I don't think there is any harm in contacting your lawyer. Would be good to get perspective on normal process of investigation. for example, whether it is 'normal' for them not to give you any info or whether they have that right. A letter from a lawyer may be required to get that information from them. They might assume you know nothing about the rules and therefore will string you along. I agree with the other poster that you don't want to assume malice, but at the same time, you have to look out for yourself and your license. HR works for the company, not the employer. In ALL cases.
  11. by   dishes
    Your doctor wrote a note for you to be on modified duties and you have been assigned administrative work, the employer placed you on administrative duties pending investigation of a patient complaint, but in this case being assigned administrative work is a reasonable option for both you and the employer. As far as investigations into patient complaints when you are not under a union the investigation practice will depend on the employer's policy.
    Most employers will view an employee who not only has back to back pregnancies, (both with 12 month maternity leaves that the employer pays for) but who also wants the employer to buyback the pension for the time the employee was not contributing to it, as not worth the cost to the employer. Just so you know, nurses who are in unionized positions have to pay for pension buybacks themselves, it's not usually the employer's responsibility to pay for buybacks.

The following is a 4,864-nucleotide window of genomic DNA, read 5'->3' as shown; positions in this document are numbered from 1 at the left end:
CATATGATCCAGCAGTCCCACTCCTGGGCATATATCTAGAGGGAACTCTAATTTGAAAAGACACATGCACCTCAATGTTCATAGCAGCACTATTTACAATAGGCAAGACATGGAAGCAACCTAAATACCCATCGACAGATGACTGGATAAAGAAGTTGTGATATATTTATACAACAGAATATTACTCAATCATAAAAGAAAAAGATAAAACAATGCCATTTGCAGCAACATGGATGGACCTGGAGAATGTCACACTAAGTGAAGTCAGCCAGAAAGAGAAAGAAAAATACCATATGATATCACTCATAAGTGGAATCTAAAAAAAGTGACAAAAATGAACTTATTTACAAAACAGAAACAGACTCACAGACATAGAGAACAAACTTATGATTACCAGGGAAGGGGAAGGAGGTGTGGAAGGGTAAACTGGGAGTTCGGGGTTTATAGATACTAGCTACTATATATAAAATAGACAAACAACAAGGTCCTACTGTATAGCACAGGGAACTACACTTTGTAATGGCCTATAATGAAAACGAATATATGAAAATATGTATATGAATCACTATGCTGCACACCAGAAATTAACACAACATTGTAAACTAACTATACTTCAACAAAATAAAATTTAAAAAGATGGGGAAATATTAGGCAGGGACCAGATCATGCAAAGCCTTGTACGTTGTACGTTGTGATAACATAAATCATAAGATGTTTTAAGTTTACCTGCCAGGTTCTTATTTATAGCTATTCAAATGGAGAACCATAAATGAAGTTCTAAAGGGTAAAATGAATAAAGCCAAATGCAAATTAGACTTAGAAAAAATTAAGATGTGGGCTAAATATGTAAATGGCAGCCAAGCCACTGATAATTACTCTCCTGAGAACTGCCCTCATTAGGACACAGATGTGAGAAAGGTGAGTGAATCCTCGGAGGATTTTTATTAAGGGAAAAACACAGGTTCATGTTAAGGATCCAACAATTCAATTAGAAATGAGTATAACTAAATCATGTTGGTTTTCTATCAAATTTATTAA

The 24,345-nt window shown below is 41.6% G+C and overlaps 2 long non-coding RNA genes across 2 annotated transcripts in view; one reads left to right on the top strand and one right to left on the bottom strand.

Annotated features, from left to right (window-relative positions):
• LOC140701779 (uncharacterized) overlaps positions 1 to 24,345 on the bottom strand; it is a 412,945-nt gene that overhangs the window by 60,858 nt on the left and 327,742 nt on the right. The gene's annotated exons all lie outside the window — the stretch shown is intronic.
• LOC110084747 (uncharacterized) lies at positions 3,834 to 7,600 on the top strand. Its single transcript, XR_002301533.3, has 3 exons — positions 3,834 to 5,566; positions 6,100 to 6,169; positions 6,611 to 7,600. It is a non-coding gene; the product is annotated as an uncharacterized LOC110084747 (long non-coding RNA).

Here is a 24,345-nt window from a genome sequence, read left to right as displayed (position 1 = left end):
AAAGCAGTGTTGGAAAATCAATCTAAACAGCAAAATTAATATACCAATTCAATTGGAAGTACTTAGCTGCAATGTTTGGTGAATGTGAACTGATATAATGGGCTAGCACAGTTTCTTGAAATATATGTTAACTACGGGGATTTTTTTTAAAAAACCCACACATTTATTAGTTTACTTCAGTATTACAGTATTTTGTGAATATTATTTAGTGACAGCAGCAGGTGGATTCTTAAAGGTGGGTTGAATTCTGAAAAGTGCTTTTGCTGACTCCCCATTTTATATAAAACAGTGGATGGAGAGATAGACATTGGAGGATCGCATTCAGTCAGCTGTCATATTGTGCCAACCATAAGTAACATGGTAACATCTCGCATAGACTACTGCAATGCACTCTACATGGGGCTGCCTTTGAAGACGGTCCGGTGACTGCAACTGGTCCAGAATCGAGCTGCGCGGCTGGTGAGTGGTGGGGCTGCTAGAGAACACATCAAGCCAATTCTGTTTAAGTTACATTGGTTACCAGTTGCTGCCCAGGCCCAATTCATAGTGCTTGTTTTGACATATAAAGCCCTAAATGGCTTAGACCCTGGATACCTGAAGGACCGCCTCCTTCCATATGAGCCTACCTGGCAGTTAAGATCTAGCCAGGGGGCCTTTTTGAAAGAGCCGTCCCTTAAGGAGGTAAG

Last edit by dishes on Dec 24, '17
  12. by   Fiona59
    Effective January, mat leave can be either 12 or 18 months, so the employer hasn't got a clue what this nurse will chose to do.

    We have the same issue right now. Someone came back from mat leave two months early (and three months pregnant) and will be on mat leave by March. All I can say, is the person who was her cover during her first leave is upset. The manager isn't happy and the pregnant one keeps going on about how many more hours she needs to work to qualify for mat leave pay.

    It really makes you wonder how people survived when there was shorter mat leaves back in the 80s or even down in the US who doesn't have a mat leave programme.

    When you are non-union, your employer pretty much can play by their rules and enforce them whenever they chose to.

    How long has the OP been with this company might have something to do with issue.
  13. by   caliotter3
    If I were the employer, notwithstanding the rules, I would be looking at viable ways to rid myself of an employee who I see as only working to obtain back to back benefits. Not an asset as I see it. Don't be surprised if the end result of all of this is your employment ending, if the employer can find a way. If not now, as soon as possible.